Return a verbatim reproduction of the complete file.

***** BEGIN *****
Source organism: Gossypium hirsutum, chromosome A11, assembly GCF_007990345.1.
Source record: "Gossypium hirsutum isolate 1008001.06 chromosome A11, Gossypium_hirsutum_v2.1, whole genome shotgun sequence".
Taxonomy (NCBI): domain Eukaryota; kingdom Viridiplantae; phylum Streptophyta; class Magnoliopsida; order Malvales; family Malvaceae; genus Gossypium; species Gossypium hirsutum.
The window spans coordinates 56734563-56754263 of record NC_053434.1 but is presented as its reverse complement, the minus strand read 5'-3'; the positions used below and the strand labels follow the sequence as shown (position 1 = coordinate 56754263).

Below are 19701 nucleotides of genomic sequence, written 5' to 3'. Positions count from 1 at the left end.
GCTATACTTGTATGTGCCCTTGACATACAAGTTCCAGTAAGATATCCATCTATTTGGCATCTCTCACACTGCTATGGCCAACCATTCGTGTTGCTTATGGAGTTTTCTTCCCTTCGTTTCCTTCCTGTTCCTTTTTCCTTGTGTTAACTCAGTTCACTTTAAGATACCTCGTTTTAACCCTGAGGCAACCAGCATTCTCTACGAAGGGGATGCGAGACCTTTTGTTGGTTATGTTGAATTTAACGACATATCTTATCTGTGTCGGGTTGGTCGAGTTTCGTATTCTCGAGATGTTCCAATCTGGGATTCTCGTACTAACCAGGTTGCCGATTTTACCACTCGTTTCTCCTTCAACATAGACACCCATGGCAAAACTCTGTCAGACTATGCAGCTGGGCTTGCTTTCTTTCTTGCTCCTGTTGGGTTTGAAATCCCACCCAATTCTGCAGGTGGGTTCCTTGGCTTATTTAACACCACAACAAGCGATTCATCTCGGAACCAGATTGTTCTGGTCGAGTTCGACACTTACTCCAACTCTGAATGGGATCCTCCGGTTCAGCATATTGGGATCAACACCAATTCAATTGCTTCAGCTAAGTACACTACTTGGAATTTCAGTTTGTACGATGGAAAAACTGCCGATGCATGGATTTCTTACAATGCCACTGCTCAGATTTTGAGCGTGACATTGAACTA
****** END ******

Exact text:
Source organism: Gossypium hirsutum, chromosome A11, assembly GCF_007990345.1.
Source record: "Gossypium hirsutum isolate 1008001.06 chromosome A11, Gossypium_hirsutum_v2.1, whole genome shotgun sequence".
Taxonomy (NCBI): domain Eukaryota; kingdom Viridiplantae; phylum Streptophyta; class Magnoliopsida; order Malvales; family Malvaceae; genus Gossypium; species Gossypium hirsutum.
The window spans coordinates 56734563-56754263 of record NC_053434.1 but is presented as its reverse complement, the minus strand read 5'-3'; the positions used below and the strand labels follow the sequence as shown (position 1 = coordinate 56754263).

Below are 19701 nucleotides of genomic sequence, written 5' to 3'. Positions count from 1 at the left end.
GCTATACTTGTATGTGCCCTTGACATACAAGTTCCAGTAAGATATCCATCTATTTGGCATCTCTCACACTGCTATGGCCAACCATTCGTGTTGCTTATGGAGTTTTCTTCCCTTCGTTTCCTTCCTGTTCCTTTTTCCTTGTGTTAACTCAGTTCACTTTAAGATACCTCGTTTTAACCCTGAGGCAACCAGCATTCTCTACGAAGGGGATGCGAGACCTTTTGTTGGTTATGTTGAATTTAACGACATATCTTATCTGTGTCGGGTTGGTCGAGTTTCGTATTCTCGAGATGTTCCAATCTGGGATTCTCGTACTAACCAGGTTGCCGATTTTACCACTCGTTTCTCCTTCAACATAGACACCCATGGCAAAACTCTGTCAGACTATGCAGCTGGGCTTGCTTTCTTTCTTGCTCCTGTTGGGTTTGAAATCCCACCCAATTCTGCAGGTGGGTTCCTTGGCTTATTTAACACCACAACAAGCGATTCATCTCGGAACCAGATTGTTCTGGTCGAGTTCGACACTTACTCCAACTCTGAATGGGATCCTCCGGTTCAGCATATTGGGATCAACACCAATTCAATTGCTTCAGCTAAGTACACTACTTGGAATTTCAGTTTGTACGATGGAAAAACTGCCGATGCATGGATTTCTTACAATGCCACTGCTCAGATTTTGAGCGTGACATTGAACTA